Heeze Castle used to be the centre of the seigneury of Heeze, Leende and Zesgehuchten, part of the Duchy of Brabant. In the Middle Ages, it was owned by the de Horne family. In the seventeenth Century Pieter Post designed a new castle, of which the first part was built in 1665. Pieter Post had died and the work was completed by his son Maurits Post.
Due to the rising costs of importing all building materials from other regions of the country, the build of the Post design was halted early and never finished. For this reason, the part of the castle that is used by the current owners was actually meant to be the servants' quarters. The biggest part of the castle was to be built behind the first courtyard.
In 1760 the castle was bought by Jan Maximiliaan van Tuyll van Serooskerken. The van Tuyll van Serooskerken family has lived in the castle ever since.
At the east of the building of Heeze Castle within the waters is a part of an older castle situated Eymerick Castle. This castle was already in 1659 in a bad shape. Because the building-plans of Heeze Castle were never completed this part of the old castle is still there.References:
The Cloth Hall in Kraków dates to the Renaissance and is one of the city's most recognizable icons. It is the central feature of the main market square in the Kraków Old Town (listed as a UNESCO World Heritage Site since 1978).
The hall was once a major centre of international trade. Traveling merchants met there to discuss business and to barter. During its golden age in the 15th century, the hall was the source of a variety of exotic imports from the east – spices, silk, leather and wax – while Kraków itself exported textiles, lead, and salt from the Wieliczka Salt Mine.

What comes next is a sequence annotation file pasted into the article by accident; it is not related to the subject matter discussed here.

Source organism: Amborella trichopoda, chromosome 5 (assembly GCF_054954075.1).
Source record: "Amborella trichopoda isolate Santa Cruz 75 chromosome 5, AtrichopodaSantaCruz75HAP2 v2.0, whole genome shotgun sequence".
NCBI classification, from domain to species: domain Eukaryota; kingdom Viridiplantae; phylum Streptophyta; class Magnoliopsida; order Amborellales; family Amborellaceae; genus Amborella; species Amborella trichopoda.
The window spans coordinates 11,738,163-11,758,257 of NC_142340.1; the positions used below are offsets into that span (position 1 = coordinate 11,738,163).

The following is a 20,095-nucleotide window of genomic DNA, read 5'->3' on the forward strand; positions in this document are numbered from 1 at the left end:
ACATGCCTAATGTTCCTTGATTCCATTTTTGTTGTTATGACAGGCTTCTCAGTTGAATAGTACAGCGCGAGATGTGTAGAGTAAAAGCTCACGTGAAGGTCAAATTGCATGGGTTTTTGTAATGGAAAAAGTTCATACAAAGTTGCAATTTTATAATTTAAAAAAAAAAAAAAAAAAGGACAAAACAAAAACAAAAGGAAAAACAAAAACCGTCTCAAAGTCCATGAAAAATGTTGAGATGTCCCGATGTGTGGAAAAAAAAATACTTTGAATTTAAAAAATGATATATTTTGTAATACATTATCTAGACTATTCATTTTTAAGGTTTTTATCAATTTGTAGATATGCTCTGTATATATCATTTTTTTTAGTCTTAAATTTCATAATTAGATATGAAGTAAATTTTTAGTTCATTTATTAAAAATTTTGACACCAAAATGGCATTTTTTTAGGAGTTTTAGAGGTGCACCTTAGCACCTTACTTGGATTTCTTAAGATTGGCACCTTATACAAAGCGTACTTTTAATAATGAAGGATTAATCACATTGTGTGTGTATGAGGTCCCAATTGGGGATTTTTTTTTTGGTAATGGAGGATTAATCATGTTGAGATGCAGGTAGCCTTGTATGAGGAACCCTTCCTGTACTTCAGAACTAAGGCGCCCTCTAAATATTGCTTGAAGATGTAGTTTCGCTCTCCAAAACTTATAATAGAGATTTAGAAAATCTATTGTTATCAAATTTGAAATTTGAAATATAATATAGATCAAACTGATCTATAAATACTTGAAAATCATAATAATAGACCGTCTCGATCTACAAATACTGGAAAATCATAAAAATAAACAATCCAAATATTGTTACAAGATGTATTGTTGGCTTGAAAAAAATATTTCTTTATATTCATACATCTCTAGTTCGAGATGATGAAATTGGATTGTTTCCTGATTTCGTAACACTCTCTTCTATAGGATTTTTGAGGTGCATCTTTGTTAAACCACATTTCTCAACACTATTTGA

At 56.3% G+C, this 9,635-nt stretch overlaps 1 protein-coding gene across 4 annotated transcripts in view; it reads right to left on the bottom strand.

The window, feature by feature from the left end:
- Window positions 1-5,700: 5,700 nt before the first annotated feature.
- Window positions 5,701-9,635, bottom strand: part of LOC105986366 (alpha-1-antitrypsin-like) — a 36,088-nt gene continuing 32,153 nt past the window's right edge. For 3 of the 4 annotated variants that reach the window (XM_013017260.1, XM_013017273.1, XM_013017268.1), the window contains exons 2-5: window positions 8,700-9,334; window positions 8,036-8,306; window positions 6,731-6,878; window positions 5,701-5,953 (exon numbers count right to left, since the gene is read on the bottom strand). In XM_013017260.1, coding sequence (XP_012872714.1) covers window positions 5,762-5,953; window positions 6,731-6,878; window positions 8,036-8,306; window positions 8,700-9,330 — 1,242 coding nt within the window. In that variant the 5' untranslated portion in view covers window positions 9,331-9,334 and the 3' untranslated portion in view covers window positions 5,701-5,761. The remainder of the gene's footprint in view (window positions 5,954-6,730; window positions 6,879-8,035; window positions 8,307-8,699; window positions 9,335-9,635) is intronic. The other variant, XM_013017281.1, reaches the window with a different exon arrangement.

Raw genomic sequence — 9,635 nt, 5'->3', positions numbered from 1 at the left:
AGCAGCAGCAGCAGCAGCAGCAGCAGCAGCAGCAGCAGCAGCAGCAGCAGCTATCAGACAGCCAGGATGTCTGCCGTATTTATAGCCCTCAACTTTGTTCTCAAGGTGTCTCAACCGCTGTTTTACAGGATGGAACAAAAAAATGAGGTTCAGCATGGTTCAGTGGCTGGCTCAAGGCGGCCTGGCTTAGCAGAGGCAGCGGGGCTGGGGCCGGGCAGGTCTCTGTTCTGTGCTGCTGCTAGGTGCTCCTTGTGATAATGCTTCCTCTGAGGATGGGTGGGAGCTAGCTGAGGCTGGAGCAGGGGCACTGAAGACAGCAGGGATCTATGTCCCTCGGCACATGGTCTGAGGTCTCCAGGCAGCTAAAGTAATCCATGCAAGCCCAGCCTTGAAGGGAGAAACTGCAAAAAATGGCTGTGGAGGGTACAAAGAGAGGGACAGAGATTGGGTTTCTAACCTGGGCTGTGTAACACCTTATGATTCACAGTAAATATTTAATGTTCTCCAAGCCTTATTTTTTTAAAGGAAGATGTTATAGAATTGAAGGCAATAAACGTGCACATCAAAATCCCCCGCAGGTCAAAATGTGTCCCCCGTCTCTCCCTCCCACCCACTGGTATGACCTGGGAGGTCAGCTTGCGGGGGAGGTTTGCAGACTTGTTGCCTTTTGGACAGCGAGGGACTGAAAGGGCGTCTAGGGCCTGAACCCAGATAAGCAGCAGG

Kraków was Poland's capital city and was among the largest cities in Europe already from before the time of the Renaissance. However, its decline started with the move of the capital to Warsaw in the very end of the 16th century. The city's decline was hastened by wars and politics leading to the Partitions of Poland at the end of the 18th century. By the time of the architectural restoration proposed for the cloth hall in 1870 under Austrian rule, much of the historic city center was decrepit. A change in political and economic fortunes for the Kingdom of Galicia and Lodomeria ushered in a revival due to newly established Legislative Assembly or Sejm of the Land. The successful renovation of the Cloth Hall, based on design by Tomasz Pryliński and supervised by Mayor Mikołaj Zyblikiewicz, Sejm Marshal, was one of the most notable achievements of this period.
The hall has hosted many distinguished guests over the centuries and is still used to entertain monarchs and dignitaries, such as Charles, Prince of Wales and Emperor Akihito of Japan, who was welcomed here in 2002. In the past, balls were held here, most notably after Prince Józef Poniatowski had briefly liberated the city from the Austrians in 1809. Aside from its history and cultural value, the hall still is still used as a center of commerce.
On the upper floor of the hall is the Sukiennice Museum division of the National Museum, Kraków. It holds the largest permanent exhibit of the 19th-century Polish painting and sculpture, in four grand exhibition halls arranged by historical period and the theme extending into an entire artistic epoch. The museum was upgraded in 2010 with new technical equipment, storerooms, service spaces as well as improved thematic layout for the display.
The Gallery of 19th-Century Polish Art was a major cultural venue from the moment it opened on October 7, 1879. It features late Baroque, Rococo, and Classicist 18th-century portraits and battle scenes by Polish and foreign pre-Romantics.